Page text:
Deaf & Beyond - Pingalwara

Ask any taxi driver in Amritsar where you can do seva/charity work and they'll either point you to Harimandir Sahib or Pingalwara. So with a group of friends I visited the Bhagat Puran Singh School for The Deaf where we were shown around by RP Singh, a retired Air Force officer who has been with the organisation for over 15 years.

It was an insightful experience and I was able to put together the following short documentary.

Over the years various organisations and people have stepped up and supported the school, from building work, clothes, food to equipment. If you'd like to support the school by volunteering or donating please do get in touch with them directly. I understand that they are always looking for books for their library, as well as shoes for the kids. 

Below is a write up of a longer interview with RP Singh.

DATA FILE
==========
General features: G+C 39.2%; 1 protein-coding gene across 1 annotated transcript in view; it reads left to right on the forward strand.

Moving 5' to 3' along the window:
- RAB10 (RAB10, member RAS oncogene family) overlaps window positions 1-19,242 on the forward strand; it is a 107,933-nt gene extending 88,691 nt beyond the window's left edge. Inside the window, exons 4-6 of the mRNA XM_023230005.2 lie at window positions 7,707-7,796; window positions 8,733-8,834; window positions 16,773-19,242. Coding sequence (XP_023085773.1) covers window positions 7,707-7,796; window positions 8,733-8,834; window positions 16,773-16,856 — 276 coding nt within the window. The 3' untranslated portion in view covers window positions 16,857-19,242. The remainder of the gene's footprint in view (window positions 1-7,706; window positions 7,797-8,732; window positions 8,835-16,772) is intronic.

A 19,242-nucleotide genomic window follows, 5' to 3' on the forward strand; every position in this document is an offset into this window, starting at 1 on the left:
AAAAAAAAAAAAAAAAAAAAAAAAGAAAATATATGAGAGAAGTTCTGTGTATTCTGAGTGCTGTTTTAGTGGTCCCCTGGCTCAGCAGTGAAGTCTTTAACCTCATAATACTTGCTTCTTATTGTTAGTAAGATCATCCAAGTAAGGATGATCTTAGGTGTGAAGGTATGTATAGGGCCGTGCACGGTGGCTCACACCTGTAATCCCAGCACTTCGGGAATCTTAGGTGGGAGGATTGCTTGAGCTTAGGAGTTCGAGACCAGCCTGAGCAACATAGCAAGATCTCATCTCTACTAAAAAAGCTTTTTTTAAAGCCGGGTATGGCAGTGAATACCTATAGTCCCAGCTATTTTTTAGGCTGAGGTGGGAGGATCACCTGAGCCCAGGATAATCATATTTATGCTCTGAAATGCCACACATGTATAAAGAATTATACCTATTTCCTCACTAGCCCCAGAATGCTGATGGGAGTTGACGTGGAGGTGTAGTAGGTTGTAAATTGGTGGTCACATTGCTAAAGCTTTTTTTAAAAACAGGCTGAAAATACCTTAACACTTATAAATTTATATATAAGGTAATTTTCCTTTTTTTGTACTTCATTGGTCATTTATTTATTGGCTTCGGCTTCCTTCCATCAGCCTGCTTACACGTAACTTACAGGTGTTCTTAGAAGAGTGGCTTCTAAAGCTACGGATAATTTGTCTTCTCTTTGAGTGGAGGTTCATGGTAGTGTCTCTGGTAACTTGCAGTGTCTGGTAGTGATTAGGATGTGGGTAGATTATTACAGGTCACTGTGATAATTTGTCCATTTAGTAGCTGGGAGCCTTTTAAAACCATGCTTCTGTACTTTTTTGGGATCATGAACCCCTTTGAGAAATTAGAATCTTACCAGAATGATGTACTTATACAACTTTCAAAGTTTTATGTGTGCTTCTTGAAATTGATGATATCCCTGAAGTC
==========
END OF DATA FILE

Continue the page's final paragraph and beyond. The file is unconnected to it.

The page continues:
"In Punjab there are 15/16 schools for deaf children but their way of teaching is for the hearing children – not for the deaf. That is the oral method. All over the world they know sign language is the first language for deaf children. Where as in all the schools, there is hardly any communication between the teachers and the students because the teachers don't know sign language. The teacher will come, write on the board. The students will copy that. They will memorise it.  They've got brilliant minds, they've got very good brains. We had a student here, she cleared ten standard and she could write beautiful essays, a full page essays in Punjabi, but when you ask them “what's the meaning of this” they don't know. They can memorise and that is astonishing. To memorise the whole page and reproduce beautifully without many mistakes, but the only things is the way of teaching is so wrong. After they clear the tenth exams, they cant read a newspaper – so how do they connect with their environment?